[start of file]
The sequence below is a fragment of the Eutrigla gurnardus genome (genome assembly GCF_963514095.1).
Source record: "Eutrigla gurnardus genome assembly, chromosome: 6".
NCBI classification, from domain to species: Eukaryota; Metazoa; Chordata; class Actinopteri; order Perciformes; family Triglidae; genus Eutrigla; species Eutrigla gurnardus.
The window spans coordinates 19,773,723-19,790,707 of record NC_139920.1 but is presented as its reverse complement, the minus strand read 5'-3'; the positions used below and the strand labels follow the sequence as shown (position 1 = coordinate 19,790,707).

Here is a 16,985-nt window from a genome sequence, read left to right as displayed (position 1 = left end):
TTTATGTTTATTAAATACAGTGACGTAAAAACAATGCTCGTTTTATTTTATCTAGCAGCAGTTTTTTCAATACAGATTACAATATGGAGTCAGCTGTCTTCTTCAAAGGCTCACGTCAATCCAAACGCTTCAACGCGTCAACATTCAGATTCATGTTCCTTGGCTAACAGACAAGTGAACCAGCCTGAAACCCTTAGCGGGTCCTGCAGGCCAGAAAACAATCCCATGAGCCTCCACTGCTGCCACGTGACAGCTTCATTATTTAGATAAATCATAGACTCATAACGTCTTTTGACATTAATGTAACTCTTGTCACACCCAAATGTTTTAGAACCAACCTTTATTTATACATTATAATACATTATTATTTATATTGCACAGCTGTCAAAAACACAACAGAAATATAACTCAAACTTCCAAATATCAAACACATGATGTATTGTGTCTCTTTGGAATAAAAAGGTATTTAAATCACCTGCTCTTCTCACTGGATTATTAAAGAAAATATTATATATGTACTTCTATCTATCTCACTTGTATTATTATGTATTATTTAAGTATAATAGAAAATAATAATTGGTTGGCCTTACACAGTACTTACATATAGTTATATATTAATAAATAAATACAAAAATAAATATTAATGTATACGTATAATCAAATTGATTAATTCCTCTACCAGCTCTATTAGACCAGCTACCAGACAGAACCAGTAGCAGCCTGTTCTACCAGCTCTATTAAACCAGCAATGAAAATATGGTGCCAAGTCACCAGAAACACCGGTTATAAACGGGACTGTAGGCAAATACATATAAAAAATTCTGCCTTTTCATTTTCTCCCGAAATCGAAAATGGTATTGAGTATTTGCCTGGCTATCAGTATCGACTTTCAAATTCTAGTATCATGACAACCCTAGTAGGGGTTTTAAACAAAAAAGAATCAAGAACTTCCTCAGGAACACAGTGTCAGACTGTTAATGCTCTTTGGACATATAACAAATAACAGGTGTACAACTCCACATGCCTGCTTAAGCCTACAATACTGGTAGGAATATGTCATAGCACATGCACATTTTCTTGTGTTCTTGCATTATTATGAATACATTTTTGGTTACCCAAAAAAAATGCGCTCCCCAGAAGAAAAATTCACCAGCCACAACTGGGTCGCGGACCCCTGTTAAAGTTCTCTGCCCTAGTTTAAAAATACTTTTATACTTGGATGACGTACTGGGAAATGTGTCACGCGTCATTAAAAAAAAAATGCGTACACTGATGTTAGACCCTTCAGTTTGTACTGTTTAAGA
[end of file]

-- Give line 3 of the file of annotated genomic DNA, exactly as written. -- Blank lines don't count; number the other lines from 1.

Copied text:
NCBI classification, from domain to species: Eukaryota; Metazoa; Chordata; class Actinopteri; order Perciformes; family Triglidae; genus Eutrigla; species Eutrigla gurnardus.